The Eastern New Mexico News - Serving Clovis, Portales and the Surrounding Communities

Karma comes back to you in the end


Kitsana Dounglomchan

link Kitsana Dounglomchan

Guest columnist

My friend Brandon and I are on shift work.

Like so many, we earn our pay on weekends and holidays at all times of day.

I’m not complaining about this — it’s what I signed up for.

But your life can fall into a rut, if you aren’t careful. I have to get off my butt to combat this rut.

We’re doing this by taking one trip per month outside of Clovis.

On a recent Thursday my wife, Brandon, and I drove to Mackenzie Park in Lubbock. We took this trip to partake in our new hobby — disc golf.

It’s a break from my tortured relationship with traditional golf.

For over a decade I purchased expensive clubs, took lessons, and paid greens fees. I still sucked.

Disc golf, on the other hand, combines the social aspect of golf in a more relaxed atmosphere. It’s also cheap. I bought a three-disc set for $25 and there are no fees at any of the courses in Clovis, Portales, or Lubbock.

After getting lost and having a pointless argument with our GPS, we arrived at our destination. The mammoth 21-basket course at Mackenzie Park is adorned with trees, a lake, and overflowing trash cans.

Unfortunately, there were no signs directing us around the maze of the 21 baskets, and we were soon lost yet again.

Then we met a man in his mid-20s named Laney.

He wore no shirt, a backwards Texas Tech baseball cap, and carried a shoulder-slung bag with 30 discs in it.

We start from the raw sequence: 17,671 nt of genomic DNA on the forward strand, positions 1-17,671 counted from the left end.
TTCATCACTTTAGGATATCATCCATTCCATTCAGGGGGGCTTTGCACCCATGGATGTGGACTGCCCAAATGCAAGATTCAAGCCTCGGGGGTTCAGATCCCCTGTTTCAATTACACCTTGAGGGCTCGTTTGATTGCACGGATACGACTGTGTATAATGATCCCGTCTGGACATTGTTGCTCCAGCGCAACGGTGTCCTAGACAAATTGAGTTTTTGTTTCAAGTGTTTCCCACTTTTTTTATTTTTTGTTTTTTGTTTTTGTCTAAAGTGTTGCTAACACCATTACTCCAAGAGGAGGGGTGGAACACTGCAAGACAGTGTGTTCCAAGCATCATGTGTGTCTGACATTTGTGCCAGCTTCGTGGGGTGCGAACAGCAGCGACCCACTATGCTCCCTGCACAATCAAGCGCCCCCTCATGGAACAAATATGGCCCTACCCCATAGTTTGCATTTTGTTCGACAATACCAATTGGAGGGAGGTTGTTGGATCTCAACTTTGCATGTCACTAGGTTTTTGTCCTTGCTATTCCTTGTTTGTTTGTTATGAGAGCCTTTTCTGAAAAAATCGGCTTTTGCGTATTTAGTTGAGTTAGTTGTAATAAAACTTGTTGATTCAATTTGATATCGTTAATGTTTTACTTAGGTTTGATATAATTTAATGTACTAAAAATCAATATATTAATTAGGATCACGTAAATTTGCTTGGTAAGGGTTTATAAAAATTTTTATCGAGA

They weren’t Frisbees, he said.

After graduating with a degree in engineering, he swore off the 9-to-5 life so he could do whatever he wanted, whenever he wanted.

I was jealous.

Laney offered to play the round with us. I thought he might ask for money, but it turned out he was simply being a good Samaritan.

Our meager throws didn’t measure up to Laney’s. He had the form of a discus thrower in the Olympics, and I felt like I was back on the regular golf course.

As we continued to throw our discs into baskets, we met a man lounging on a bench who knew Laney. He was a hobo and spent his days loitering around Lubbock.

That morning, Laney gave the hobo a 12 pack of Natural Light so he’d dive into the lake and fish out submerged discs. Laney would then sell the discs on eBay at a price that covered his initial investment.

The barter system is alive and well.

Afternoon turned to evening, and before we finished our round and capped our day trip by eating Chicago-style pizza from a brewhouse in Lubbock, I asked Laney, “Why did you help us today?”

“I believe in karma,” he said. “It all comes back to you in the end, dude.”

We shook hands and parted ways. I had places to be. There was a draft beer with my name on it.

Kitsana Dounglomchan, an 11-year Air Force veteran, writes about his life and times for Clovis Media Inc. Contact him at:



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